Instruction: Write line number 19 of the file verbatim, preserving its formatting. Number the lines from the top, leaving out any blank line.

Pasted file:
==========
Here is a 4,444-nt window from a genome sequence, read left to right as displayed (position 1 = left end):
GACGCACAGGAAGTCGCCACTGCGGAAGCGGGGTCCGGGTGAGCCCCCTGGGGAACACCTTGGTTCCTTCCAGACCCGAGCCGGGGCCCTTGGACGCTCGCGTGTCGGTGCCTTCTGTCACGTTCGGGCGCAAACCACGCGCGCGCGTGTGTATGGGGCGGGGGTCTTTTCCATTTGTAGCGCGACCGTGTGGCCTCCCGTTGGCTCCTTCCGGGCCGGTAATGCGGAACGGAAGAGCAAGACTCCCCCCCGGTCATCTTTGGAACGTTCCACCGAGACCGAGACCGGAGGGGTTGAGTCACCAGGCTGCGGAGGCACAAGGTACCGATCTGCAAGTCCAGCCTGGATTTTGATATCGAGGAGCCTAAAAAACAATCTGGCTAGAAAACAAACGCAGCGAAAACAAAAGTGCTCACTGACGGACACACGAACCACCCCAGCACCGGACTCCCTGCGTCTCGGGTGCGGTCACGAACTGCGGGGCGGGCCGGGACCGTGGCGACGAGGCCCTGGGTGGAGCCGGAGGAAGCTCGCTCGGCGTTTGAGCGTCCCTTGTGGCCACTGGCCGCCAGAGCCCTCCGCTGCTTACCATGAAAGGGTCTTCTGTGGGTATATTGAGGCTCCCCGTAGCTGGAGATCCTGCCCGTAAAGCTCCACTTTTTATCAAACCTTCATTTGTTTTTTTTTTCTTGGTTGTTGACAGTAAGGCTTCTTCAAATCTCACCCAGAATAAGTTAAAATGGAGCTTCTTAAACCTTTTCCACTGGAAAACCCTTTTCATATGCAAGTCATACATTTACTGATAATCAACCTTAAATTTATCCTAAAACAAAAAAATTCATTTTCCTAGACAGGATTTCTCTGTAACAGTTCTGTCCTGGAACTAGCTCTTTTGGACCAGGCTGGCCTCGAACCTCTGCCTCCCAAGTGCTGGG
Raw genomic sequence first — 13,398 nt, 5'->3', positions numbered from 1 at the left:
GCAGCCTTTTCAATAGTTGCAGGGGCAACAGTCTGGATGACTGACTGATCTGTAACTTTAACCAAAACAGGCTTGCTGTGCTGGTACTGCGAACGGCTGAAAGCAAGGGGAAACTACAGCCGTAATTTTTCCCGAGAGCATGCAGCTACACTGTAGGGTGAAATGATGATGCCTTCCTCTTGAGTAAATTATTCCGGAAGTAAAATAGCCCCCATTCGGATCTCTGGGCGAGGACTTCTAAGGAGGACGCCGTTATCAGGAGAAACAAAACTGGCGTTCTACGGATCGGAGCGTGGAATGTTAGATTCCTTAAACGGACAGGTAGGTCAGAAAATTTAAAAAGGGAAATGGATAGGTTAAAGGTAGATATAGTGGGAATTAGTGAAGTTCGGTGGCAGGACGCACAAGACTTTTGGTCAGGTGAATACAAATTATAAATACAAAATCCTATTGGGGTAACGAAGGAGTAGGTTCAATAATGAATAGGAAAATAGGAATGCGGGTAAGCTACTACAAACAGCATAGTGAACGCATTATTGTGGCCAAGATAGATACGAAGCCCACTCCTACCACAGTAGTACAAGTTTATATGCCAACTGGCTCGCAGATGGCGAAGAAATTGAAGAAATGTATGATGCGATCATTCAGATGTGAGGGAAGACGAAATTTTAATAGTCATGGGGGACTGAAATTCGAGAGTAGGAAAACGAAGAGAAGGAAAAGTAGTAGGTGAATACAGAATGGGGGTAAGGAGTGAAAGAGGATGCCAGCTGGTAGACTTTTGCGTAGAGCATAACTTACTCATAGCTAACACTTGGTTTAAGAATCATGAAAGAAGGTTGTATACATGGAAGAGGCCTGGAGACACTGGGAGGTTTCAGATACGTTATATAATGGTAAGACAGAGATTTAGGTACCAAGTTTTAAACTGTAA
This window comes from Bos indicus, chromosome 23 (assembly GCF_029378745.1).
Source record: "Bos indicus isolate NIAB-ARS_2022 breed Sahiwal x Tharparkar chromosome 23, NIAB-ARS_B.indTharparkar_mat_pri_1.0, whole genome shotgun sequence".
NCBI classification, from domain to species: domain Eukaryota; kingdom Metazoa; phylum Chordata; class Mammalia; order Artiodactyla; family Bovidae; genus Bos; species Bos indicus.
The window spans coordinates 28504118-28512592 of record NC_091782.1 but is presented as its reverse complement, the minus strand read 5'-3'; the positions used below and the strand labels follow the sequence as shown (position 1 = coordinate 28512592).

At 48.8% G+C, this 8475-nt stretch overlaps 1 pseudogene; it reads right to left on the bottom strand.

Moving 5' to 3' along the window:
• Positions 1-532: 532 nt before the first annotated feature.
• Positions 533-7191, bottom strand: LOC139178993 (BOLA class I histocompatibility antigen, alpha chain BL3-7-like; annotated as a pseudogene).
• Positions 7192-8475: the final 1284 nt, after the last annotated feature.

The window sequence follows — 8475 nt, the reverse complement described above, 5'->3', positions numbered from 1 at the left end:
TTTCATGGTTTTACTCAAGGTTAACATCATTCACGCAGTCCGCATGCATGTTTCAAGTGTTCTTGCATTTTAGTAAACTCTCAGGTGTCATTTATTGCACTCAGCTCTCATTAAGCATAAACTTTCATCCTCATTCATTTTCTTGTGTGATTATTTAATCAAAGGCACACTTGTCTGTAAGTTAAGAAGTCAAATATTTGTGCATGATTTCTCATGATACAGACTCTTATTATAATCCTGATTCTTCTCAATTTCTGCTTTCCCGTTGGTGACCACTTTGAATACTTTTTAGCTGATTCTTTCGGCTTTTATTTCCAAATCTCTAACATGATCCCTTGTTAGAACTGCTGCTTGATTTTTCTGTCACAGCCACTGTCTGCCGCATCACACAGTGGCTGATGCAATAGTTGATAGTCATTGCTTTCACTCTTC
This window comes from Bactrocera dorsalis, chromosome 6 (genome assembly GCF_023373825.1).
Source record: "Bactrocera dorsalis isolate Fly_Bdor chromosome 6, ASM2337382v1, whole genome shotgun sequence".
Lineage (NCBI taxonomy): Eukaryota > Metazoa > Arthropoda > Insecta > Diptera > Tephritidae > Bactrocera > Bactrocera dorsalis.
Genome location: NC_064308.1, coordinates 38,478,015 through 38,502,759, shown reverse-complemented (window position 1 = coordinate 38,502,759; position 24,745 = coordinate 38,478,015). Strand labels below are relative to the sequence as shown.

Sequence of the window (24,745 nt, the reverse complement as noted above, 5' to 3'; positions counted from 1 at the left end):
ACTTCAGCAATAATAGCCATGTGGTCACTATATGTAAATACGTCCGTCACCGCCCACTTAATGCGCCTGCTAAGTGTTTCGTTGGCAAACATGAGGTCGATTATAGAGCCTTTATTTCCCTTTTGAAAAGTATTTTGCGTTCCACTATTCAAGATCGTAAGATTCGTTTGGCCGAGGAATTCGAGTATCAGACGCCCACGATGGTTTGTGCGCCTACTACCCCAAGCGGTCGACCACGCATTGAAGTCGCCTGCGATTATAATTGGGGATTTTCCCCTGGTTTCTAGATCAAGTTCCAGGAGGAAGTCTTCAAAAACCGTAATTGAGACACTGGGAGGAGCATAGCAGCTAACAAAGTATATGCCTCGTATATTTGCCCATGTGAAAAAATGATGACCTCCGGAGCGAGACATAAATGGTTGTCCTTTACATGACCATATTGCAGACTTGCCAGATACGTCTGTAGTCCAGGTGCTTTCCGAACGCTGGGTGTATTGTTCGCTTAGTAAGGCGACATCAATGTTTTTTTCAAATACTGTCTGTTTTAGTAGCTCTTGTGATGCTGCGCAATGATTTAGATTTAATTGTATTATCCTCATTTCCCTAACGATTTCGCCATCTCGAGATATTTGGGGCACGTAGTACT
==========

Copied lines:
Genome location: NC_064308.1, coordinates 38,478,015 through 38,502,759, shown reverse-complemented (window position 1 = coordinate 38,502,759; position 24,745 = coordinate 38,478,015). Strand labels below are relative to the sequence as shown.